The Show Opening—with a trio of screens filling the Main Stage backdrop—was emceed with vigour and charm by Caroline Beasley (CEO Beasley Broadcast Group and NAB Joint Board Chair (an odd designation in this era of cannabis legalization…).
But prior to the first spoken words, a comely performer from Cirque du Soleil (not in short supply here in Las Vegas), gave the overflow crowd a fine example of exemplary hula-hoop techniques.
As is the custom, the first major speech (after sponsor representative Lynn Comp from Intel assured the assemblage that “visual cloud is the future”), NAB President/CEO Gordon Smith delivered his State of the Broadcast Industry Address almost 10 years to the day that the former US Senator began his tenure (remarking that losing his bid for re-election in Oregon made the career switch possible) as the boss.
As always, Smith quite rightly stressed the importance of television and radio broadcasters in providing over-the-air community content—local-centric and virtually the only form of mass communication left when major calamities send the digital world packing. A plea was reiterated for the cellphone makers—notably Apple: the company steadfastly refuses—to insert a built-in chip to their products, giving everyone free access to their local broadcasters rather than the current method of having to attach a separate piece of hardware to smartphones in order to see/listen to virtually any station in the world.
Smith’s fix-this prescription was simplicity itself:
- Modernize long-outdated broadcaster regulations to level the playing field.
- Increase regulations on BigTech from stifling local radio and TV broadcasters and their specialized content.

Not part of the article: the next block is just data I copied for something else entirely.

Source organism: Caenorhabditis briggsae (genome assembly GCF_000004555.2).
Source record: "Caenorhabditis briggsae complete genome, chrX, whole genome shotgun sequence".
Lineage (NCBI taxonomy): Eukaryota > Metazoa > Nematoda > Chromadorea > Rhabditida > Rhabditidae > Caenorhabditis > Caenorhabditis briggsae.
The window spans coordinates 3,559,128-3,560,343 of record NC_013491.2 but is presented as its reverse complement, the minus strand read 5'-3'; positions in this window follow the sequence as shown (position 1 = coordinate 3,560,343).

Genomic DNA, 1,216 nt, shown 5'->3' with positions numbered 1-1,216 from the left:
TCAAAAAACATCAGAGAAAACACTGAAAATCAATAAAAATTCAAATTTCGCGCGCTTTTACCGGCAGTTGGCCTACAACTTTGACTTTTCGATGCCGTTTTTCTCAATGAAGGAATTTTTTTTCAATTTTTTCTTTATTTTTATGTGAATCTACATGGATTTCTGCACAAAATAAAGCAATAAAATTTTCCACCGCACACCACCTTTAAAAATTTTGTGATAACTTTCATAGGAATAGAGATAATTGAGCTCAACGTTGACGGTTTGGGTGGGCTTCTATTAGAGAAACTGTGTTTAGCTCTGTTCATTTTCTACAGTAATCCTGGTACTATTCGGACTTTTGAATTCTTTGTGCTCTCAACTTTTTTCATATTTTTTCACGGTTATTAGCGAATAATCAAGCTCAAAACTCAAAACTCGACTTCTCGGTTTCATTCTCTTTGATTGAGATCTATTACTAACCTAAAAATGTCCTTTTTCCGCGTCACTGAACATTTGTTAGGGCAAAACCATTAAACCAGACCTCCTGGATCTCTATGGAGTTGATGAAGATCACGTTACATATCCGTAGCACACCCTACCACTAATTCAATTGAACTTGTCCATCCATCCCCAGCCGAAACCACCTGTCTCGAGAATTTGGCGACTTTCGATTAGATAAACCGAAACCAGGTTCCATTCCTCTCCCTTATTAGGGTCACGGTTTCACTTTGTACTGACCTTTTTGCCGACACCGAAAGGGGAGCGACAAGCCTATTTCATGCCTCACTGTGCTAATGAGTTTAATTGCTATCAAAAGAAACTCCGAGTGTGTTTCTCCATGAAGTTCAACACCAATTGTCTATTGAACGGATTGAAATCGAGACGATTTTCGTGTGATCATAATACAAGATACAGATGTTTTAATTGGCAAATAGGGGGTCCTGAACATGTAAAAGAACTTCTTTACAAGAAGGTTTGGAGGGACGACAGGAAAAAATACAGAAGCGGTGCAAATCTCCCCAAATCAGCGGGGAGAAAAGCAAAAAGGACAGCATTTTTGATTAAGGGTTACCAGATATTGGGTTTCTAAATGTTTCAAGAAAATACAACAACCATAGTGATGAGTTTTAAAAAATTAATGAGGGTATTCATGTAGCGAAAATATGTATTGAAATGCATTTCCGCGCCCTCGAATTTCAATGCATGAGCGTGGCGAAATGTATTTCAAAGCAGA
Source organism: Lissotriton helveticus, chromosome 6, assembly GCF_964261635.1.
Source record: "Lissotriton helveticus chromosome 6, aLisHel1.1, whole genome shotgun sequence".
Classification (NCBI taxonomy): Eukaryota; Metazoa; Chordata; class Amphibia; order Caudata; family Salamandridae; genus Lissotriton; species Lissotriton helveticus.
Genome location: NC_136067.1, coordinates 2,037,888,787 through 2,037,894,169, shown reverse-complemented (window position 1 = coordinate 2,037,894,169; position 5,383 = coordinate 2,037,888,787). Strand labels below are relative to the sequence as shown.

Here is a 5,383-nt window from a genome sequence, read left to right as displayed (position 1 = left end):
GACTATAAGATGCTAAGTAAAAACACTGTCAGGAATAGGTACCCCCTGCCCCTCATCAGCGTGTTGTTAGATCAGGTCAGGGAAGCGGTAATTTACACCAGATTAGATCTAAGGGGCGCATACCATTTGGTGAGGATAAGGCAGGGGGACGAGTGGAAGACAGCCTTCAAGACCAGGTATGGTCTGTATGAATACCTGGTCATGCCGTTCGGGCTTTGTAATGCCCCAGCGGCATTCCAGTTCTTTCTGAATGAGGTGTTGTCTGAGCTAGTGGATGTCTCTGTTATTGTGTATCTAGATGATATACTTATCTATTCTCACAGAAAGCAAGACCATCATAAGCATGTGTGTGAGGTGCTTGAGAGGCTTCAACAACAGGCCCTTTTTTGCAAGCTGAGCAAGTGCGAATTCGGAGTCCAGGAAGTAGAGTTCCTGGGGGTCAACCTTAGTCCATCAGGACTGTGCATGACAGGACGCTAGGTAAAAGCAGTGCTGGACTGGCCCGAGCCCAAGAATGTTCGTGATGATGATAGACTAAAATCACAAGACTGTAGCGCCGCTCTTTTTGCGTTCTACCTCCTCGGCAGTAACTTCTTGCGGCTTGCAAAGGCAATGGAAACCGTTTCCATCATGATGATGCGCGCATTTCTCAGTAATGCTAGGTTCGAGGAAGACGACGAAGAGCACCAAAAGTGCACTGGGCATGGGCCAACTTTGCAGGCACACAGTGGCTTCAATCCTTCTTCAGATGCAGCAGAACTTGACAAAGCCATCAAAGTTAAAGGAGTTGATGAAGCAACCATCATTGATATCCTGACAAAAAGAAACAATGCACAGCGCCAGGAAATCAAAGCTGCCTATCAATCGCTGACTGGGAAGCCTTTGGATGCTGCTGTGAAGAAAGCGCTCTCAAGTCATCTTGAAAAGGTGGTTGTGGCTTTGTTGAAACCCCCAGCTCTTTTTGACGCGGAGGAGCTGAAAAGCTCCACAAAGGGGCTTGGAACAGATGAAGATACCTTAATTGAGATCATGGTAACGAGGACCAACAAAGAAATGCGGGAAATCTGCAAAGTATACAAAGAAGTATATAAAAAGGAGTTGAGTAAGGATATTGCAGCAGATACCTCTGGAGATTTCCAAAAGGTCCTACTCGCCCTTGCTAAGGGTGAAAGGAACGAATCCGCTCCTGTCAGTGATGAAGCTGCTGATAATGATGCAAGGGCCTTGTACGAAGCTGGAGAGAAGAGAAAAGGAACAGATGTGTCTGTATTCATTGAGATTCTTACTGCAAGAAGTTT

Noting it was now the beginning of another election cycle, the Republican bureaucrat didn’t offer a word as whether or not these ideas would have any hope of succeeding if the incumbent was to be re-elected.
Time will tell.
Next up, veteran radio supporter, broadcaster and writer, Tom Taylor, was presented with this year’s Spirit of Broadcasting Award. During his brief remarks, he reminded all broadcasters present to allow their reporters, “greater editorial freedom.” For once, the entire room fell silent when the seasoned veteran posed the question: “Are we the enemy of the people?”, before reminding one and all to maintain an unassailable level of trustworthiness in order to survive in the fickle realm of public opinion.
None better than Alan Alda to receive the NAB Distinguished Service Award. The wily, extraordinary actor/writer/director/podcaster summed up his career succinctly: “My life has been an improvisation.” And for those of us who have experienced his incredible talents (not just in the long-running M*A*S*H hit) in a vast number of projects that no highlight reel could ever do justice to, we could say nothing more than, “Your life has been an inspiration.”
Merci mille fois. JWR